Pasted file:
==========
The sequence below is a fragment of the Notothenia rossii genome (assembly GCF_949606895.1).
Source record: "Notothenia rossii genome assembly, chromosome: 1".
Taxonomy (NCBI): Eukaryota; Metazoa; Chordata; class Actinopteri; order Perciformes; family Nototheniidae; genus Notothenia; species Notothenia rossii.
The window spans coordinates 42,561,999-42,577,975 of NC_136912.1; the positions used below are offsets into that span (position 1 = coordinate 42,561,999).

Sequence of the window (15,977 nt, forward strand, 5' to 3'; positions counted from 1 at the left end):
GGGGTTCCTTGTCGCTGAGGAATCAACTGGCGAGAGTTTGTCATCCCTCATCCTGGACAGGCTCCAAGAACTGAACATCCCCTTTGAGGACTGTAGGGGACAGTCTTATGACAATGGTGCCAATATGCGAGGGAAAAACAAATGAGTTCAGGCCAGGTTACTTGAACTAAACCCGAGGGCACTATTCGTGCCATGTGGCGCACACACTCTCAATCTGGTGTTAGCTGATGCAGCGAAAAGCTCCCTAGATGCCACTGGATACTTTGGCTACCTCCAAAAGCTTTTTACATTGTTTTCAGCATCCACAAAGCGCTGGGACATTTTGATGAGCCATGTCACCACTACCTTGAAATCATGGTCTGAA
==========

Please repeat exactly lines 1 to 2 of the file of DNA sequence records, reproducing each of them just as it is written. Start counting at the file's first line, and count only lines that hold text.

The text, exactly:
The sequence below is a fragment of the Notothenia rossii genome (assembly GCF_949606895.1).
Source record: "Notothenia rossii genome assembly, chromosome: 1".